Walmart scored another round of strong earnings on November 17 as it sharpens its focus on e-commerce growth and retreats from some overseas markets with the coronavirus roiling the retail economy.
The world’s biggest retailer enjoyed another quarter of lofty US sales, although the gains moderated from earlier in the pandemic when rival “non-essential” retailers were closed and shoppers boosted by US government stimulus funds.
Executives said the pandemic had hastened shifts towards “omnichannel” retail that meets the needs of consumers who want to shop at home or retrieve packages at stores after ordering them online.
Pickup is available at three-quarters of Walmart’s 4,753 US stores and same-day delivery operates from about 60 per cent of the stores.
Walmart has been embroiled in a battle with Amazon for market share and unveiled in September a “Walmart +” subscription plan that provides free delivery and rivals Amazon’s “Prime” service.
“We’re convinced that most of the behaviour will persist beyond the pandemic,” CEO Doug McMillon said of the changes in consumer habits.
“Customers will want to be served in a variety of ways, and we’re positioned to save them money, provide the variety of product choices they’re looking for and deliver the experience they choose in the moment,” McMillon said on a conference call with analysts.
Walmart said e-commerce sales grew 79 per cent in the quarter. But the retail giant still does not break out the line item by revenue and executives indicated the venture is still not profitable on its own.
“We have made progress,” said McMillon. “We got a lot of upside in front of us.”
Exiting some markets
Net income came in at $5.1 billion, up 56.2 per cent from the year-ago period, following a 5.2 per cent increase in sales to $134.7 billion in the quarter ending October 31, easily topping analyst estimates.
Walmart’s US division accounted for nearly 80 per cent of its operating profits during the quarter, but the company has also made significant changes in its international portfolio in recent weeks.
Since early last month, Walmart has announced transactions to sell or radically scale back its holdings in businesses in Britain, Argentina and Japan.
Walmart divested Argentina entirely, but maintained stakes in the other two countries, examples of “flexible” structures that benefit Walmart as it focuses on its core overseas markets, said Walmart International CEO Judith McKenna.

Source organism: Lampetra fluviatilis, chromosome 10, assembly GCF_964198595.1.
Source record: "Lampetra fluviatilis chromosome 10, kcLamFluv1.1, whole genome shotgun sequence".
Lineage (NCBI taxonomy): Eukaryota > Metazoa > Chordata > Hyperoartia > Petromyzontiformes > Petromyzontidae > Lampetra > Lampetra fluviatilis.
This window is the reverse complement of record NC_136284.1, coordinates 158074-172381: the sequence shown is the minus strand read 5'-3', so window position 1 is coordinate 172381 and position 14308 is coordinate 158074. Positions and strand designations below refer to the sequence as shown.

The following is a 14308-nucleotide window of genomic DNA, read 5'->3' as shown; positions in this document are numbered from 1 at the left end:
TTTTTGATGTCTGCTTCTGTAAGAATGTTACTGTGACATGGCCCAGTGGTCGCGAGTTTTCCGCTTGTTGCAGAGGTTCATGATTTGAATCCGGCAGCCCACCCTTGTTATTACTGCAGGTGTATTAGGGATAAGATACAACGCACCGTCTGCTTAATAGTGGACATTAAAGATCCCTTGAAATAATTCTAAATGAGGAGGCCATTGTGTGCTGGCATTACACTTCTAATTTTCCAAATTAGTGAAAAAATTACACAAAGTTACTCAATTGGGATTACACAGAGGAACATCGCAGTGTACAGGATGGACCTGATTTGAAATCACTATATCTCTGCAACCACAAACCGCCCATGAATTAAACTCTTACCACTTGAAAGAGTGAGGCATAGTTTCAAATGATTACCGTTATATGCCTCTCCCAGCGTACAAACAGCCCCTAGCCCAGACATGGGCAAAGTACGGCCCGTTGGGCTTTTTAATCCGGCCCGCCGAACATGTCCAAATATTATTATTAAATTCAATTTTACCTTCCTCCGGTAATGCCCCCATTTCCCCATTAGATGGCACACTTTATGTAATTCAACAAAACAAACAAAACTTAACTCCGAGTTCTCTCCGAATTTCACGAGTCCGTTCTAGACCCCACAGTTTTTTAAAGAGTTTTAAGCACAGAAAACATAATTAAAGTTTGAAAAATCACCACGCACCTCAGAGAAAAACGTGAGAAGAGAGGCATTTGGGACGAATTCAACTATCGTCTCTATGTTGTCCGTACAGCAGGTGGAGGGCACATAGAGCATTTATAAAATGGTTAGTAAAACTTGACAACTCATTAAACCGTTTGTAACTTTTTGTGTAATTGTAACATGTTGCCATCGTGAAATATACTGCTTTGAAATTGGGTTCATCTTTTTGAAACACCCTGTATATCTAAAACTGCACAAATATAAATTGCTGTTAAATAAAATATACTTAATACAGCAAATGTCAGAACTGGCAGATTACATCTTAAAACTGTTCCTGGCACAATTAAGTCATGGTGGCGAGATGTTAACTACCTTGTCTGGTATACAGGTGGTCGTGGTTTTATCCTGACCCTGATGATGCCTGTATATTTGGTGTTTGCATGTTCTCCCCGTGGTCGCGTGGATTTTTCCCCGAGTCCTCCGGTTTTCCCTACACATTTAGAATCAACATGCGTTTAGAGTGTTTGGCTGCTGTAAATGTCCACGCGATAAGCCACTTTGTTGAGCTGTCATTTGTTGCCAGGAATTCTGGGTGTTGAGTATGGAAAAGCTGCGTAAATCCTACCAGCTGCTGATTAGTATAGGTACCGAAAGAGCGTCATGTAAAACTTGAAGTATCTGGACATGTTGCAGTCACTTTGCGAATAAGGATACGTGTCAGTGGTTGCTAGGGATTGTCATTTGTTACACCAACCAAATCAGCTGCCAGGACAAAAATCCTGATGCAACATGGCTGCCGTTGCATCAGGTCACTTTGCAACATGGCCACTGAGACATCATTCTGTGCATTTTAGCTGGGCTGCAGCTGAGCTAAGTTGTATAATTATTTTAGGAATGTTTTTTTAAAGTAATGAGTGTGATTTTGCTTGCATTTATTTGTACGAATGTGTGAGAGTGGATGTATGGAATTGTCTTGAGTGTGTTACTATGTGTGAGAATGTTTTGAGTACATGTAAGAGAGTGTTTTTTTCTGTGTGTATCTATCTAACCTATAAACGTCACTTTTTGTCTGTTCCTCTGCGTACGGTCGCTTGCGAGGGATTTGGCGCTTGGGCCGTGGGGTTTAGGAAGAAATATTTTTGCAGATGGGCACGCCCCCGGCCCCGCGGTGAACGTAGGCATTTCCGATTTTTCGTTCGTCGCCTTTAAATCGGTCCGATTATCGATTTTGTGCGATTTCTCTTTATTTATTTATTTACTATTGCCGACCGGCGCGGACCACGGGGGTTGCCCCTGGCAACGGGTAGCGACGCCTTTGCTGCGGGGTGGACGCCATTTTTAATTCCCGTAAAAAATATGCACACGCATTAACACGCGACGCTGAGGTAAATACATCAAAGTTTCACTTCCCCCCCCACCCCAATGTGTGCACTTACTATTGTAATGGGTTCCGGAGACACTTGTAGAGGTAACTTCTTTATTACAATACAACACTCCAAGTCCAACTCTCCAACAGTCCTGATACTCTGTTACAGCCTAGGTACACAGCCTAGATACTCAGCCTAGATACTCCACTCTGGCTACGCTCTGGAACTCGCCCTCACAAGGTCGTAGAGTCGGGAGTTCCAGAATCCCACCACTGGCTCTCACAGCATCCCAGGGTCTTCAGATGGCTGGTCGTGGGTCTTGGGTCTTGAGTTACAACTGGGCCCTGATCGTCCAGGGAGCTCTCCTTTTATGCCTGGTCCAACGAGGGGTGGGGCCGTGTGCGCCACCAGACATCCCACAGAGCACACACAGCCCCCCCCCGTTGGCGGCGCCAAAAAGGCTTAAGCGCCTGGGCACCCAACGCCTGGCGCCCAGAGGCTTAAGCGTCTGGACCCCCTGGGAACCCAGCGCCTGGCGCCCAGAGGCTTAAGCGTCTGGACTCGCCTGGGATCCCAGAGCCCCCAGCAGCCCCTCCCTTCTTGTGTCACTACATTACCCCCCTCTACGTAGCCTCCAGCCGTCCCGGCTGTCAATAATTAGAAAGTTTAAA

In Japan Walmart will sell 85 per cent its Japanese subsidiary Seiyu to investment firm KKR and e-commerce group Rakuten for 172.5 billion yen ($1.6 billion).
“This is a really new type of model that we’re creating for international,” said McKenna, who listed India, China, Mexico and Canada as core overseas markets.
“We still really benefit from all of the good things about being a global retailer, not least of which sharing best practice and innovation and talent around the world.”
Moderating US growth
Back in the US, Walmart reported third-quarter same-store sales growth of 6.4 per cent, a strong increase, but below the 9.3 per cent gain in the second quarter and the 10 per cent jump in the first quarter, which included the most severe of the spring lockdowns.
Some trends have continued throughout the unpredictable pandemic period, with shoppers going to stores less frequently but buying more when they go.
The number of transactions fell 14.2 per cent during the quarter at US stores, but the average ticket surged 24 per cent.
While Walmart’s US results were still strong, the moderation from the earlier surge partly reflects Walmart’s ties to shoppers with modest incomes and the hit from expiring US government stimulus payments, said Neil Saunders, Managing Director of GlobalData.
“Walmart is more exposed to this group than many other retailers and, as a result saw some deterioration in spending levels,” Saunders said in a note.
“Unless a new round of stimulus is agreed, retailers will need to navigate this new landscape into the fourth quarter and beyond,” Saunders said, while adding that the company is still well positioned compared to other chains.
Shares fell 2.0 per cent to $149.37 on November 17.